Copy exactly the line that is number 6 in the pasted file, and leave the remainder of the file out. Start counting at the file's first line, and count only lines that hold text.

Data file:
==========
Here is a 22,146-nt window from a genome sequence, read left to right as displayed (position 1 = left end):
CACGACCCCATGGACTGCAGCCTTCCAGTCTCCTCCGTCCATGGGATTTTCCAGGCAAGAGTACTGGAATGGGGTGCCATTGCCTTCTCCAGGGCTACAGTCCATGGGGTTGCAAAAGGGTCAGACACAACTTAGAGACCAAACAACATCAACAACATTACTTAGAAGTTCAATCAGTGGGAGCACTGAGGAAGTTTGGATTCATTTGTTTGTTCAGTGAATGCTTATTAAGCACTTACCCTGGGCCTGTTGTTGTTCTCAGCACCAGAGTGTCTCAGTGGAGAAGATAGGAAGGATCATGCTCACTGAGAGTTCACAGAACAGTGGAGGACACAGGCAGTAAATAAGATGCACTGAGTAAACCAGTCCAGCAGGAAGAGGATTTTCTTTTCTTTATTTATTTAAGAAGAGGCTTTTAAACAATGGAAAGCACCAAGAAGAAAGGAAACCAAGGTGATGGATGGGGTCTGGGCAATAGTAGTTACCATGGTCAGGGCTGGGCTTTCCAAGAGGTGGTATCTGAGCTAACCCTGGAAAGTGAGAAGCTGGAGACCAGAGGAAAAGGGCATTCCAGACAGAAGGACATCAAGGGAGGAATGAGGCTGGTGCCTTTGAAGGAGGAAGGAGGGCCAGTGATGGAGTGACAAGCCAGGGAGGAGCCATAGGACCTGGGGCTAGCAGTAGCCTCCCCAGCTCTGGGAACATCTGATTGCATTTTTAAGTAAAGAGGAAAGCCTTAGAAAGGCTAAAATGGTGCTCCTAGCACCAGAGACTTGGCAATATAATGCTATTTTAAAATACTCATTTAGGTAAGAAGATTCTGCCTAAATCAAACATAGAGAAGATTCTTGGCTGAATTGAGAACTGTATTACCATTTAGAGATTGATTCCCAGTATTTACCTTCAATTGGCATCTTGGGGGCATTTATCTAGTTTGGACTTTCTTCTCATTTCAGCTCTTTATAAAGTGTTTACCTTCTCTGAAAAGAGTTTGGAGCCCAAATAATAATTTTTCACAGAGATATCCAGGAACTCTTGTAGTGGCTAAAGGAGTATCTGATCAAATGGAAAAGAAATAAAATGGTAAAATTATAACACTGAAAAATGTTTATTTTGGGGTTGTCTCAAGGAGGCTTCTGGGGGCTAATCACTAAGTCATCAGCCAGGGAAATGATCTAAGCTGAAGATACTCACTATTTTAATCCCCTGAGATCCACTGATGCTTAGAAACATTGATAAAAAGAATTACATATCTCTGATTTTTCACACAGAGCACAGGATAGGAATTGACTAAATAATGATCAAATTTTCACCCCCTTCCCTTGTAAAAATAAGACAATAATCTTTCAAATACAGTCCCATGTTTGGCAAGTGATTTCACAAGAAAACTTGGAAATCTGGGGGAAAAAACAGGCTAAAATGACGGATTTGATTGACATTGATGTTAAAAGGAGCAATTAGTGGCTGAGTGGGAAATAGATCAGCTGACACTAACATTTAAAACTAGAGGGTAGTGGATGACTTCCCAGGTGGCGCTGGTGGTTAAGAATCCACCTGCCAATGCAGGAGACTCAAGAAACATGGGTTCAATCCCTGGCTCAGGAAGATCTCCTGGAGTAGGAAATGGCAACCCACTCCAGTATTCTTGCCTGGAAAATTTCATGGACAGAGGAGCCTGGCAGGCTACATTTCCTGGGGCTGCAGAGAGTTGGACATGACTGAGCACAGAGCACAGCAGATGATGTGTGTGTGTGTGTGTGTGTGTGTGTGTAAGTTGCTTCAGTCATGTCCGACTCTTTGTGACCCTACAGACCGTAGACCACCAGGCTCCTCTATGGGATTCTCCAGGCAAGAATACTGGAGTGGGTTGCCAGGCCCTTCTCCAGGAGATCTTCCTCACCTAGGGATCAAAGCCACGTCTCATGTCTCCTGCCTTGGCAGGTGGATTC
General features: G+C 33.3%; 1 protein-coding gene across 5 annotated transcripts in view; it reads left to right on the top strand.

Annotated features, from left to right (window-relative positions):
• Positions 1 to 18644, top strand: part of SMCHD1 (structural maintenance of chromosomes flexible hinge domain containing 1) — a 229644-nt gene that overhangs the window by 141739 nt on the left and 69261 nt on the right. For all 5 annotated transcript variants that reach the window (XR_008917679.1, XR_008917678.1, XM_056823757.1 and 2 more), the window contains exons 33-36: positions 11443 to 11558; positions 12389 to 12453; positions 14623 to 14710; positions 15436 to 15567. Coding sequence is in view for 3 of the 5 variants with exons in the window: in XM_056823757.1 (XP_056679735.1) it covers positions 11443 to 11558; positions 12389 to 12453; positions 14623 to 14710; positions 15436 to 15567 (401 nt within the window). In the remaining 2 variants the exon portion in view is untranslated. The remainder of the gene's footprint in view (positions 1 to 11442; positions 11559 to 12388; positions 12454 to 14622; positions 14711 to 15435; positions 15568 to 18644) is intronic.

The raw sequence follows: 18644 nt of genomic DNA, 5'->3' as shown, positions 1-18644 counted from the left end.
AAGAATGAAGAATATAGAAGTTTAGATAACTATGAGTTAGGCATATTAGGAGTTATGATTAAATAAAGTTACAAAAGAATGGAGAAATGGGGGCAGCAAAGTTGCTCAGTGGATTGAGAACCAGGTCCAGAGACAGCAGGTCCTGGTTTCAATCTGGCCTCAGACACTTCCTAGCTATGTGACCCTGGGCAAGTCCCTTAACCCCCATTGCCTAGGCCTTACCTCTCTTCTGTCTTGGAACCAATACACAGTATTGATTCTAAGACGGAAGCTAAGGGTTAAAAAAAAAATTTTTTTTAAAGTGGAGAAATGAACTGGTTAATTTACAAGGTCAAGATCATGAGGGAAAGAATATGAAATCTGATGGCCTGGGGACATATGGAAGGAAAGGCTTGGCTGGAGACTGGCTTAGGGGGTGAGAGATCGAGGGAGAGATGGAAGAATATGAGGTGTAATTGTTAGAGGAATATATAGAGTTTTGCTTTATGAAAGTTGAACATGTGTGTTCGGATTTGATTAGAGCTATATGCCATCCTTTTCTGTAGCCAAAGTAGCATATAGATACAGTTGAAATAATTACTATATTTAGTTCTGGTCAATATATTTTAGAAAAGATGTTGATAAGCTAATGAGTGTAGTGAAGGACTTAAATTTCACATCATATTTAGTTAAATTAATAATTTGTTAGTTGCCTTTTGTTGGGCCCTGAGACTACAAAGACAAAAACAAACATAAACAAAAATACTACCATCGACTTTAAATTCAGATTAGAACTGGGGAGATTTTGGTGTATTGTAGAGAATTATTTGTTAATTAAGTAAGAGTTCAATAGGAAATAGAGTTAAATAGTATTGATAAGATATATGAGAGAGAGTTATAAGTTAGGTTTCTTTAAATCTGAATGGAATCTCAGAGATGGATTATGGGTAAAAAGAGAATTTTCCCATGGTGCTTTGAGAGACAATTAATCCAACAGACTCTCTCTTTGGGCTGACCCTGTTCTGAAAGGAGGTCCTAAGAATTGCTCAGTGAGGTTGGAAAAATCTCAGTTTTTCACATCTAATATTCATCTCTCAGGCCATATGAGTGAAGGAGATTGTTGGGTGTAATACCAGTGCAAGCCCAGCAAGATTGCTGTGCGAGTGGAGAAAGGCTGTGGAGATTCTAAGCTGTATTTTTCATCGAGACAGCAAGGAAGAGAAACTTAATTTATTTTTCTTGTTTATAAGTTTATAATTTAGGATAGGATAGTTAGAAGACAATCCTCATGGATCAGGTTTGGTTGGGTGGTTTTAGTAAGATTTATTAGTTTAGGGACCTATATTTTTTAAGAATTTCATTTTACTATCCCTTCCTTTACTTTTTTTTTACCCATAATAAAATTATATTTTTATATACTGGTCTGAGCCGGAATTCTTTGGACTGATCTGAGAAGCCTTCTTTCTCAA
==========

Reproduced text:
The raw sequence follows: 18644 nt of genomic DNA, 5'->3' as shown, positions 1-18644 counted from the left end.